The History of CommTech
In 1999, Hasbro released the CommTech chips, which were included with
3-3/4" Star Wars action figures. Doubling up as an action figure
stand, these chips contained phrases and sounds from the Star Wars movies.
These chips were available in a number of different languages including:
English, French, German & Italian. A device called a CommTech reader
was used to play the sounds from the chips and it had some built-in sound
effects on its own. When a CommTech chip is swiped past the face of the
reader, the information on the chip is transferred to the reader using a
RFID. RFID stands for Radio Frequency
. The technology was impressive in its day, however the
sound quality was considered somewhat primitive. A company called
Innovision developed the technology for Hasbro.
In the early stages of development, this line was referred to as DataTalk and
there were some conceptual models made to pitch the idea. The line later
changed to CommTech which was used in most countries. In other countries,
it was referred to as CommTalk due to some trademark issues. Early chips
were developed to test the functionality of the technology. These chips
were hand-made and contained a large circuit board within the chip. As
development progressed, the circuits were reduced in size. Prototype first
shot housings were created to hold the electronics. The production chips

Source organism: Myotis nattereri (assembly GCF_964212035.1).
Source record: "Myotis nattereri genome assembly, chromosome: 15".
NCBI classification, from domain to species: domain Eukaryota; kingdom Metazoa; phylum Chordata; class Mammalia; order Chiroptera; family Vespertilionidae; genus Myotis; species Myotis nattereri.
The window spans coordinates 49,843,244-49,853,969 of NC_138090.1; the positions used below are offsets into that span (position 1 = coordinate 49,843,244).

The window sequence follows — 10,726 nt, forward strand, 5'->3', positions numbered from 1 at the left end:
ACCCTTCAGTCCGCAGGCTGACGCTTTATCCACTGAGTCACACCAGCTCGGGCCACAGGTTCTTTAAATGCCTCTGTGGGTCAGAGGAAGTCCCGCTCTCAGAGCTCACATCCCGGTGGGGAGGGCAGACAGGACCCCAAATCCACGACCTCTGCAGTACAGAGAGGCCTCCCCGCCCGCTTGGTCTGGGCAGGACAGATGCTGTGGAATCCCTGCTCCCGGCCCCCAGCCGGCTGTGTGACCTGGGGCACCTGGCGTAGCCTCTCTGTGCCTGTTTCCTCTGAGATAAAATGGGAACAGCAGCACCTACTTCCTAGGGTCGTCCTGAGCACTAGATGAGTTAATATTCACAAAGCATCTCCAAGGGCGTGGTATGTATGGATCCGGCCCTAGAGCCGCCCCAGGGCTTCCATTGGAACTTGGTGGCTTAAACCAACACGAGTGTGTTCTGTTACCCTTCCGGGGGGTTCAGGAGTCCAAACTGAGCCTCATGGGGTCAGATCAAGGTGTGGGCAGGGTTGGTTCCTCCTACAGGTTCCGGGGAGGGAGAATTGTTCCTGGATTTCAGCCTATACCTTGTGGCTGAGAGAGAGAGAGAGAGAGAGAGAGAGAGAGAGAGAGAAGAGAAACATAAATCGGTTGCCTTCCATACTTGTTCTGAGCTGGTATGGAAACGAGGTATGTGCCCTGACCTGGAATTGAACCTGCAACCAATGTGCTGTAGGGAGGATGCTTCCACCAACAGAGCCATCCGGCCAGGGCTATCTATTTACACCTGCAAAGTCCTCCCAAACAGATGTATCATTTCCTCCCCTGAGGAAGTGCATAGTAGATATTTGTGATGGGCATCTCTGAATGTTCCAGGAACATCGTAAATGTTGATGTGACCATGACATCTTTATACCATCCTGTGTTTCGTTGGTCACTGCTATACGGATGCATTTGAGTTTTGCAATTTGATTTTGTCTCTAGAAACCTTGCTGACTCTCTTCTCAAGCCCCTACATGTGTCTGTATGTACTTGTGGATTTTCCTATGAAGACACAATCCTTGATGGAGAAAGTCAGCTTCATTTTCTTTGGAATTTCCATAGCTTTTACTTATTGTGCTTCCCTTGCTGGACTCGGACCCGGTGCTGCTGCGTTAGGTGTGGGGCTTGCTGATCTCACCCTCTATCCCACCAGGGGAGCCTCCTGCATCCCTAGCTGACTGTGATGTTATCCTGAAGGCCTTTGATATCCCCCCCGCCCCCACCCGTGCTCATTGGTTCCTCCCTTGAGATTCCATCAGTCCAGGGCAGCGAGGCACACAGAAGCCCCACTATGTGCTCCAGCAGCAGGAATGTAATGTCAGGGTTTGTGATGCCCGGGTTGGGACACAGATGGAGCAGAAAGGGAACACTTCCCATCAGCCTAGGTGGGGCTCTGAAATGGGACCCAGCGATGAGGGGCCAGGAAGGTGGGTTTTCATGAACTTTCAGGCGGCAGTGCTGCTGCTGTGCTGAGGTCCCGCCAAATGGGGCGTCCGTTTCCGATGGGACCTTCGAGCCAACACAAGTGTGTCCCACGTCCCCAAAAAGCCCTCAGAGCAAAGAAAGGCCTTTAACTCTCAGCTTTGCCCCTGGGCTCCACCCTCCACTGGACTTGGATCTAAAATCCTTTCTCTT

included a photo of the character that it belonged to. There were multiple variations of the first generation CommTech chips, click here to learn more.
As Hasbro began the transition of the "Power of the Force 2" and
"Episode I" lines to "Power of the Jedi", a second wave of
CommTech chips and reader were planned for release. These chips included
more storage capability for "Twice the Speech". The second
generation CommTech chips were redesigned to an oval shape. Prototype
chips and sample carded figures were deviloped for advertising purposes.
The second generation reader was developed to include removable sound cartridges
for additional sound effects. Unfortunately the CommTech technology was
cancelled and the second generation chips and reader never made it to toy
shelves. Many of the prototypes and samples were destroyed, however some
survived! Figures from this line were later released with a more
cost-effective accessory known as a "Force File".